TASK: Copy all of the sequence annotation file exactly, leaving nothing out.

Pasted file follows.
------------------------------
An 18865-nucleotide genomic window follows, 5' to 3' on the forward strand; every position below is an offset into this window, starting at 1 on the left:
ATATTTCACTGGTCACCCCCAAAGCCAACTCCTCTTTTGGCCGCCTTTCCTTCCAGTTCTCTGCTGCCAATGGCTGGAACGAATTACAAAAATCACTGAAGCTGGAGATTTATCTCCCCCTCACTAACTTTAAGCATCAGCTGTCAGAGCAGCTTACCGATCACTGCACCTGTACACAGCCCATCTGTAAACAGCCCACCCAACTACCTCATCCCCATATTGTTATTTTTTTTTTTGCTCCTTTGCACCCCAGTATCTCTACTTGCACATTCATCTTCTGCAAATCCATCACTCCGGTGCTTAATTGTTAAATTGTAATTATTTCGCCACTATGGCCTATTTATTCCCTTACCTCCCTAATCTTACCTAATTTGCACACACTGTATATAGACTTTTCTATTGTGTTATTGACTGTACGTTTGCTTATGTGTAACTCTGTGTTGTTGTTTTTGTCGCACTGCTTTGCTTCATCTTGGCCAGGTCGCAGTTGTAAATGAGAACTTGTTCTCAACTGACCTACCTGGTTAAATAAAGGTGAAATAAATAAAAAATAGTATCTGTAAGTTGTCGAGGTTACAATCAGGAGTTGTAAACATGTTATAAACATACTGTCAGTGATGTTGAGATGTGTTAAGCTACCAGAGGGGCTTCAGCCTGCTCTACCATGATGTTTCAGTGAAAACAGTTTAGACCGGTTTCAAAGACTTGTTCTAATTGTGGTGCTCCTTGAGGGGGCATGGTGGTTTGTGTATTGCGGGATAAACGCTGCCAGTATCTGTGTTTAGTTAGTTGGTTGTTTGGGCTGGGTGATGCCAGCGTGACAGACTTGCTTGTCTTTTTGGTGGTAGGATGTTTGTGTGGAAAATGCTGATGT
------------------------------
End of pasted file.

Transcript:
An 18865-nucleotide genomic window follows, 5' to 3' on the forward strand; every position below is an offset into this window, starting at 1 on the left:
ATATTTCACTGGTCACCCCCAAAGCCAACTCCTCTTTTGGCCGCCTTTCCTTCCAGTTCTCTGCTGCCAATGGCTGGAACGAATTACAAAAATCACTGAAGCTGGAGATTTATCTCCCCCTCACTAACTTTAAGCATCAGCTGTCAGAGCAGCTTACCGATCACTGCACCTGTACACAGCCCATCTGTAAACAGCCCACCCAACTACCTCATCCCCATATTGTTATTTTTTTTTTTGCTCCTTTGCACCCCAGTATCTCTACTTGCACATTCATCTTCTGCAAATCCATCACTCCGGTGCTTAATTGTTAAATTGTAATTATTTCGCCACTATGGCCTATTTATTCCCTTACCTCCCTAATCTTACCTAATTTGCACACACTGTATATAGACTTTTCTATTGTGTTATTGACTGTACGTTTGCTTATGTGTAACTCTGTGTTGTTGTTTTTGTCGCACTGCTTTGCTTCATCTTGGCCAGGTCGCAGTTGTAAATGAGAACTTGTTCTCAACTGACCTACCTGGTTAAATAAAGGTGAAATAAATAAAAAATAGTATCTGTAAGTTGTCGAGGTTACAATCAGGAGTTGTAAACATGTTATAAACATACTGTCAGTGATGTTGAGATGTGTTAAGCTACCAGAGGGGCTTCAGCCTGCTCTACCATGATGTTTCAGTGAAAACAGTTTAGACCGGTTTCAAAGACTTGTTCTAATTGTGGTGCTCCTTGAGGGGGCATGGTGGTTTGTGTATTGCGGGATAAACGCTGCCAGTATCTGTGTTTAGTTAGTTGGTTGTTTGGGCTGGGTGATGCCAGCGTGACAGACTTGCTTGTCTTTTTGGTGGTAGGATGTTTGTGTGGAAAATGCTGATGT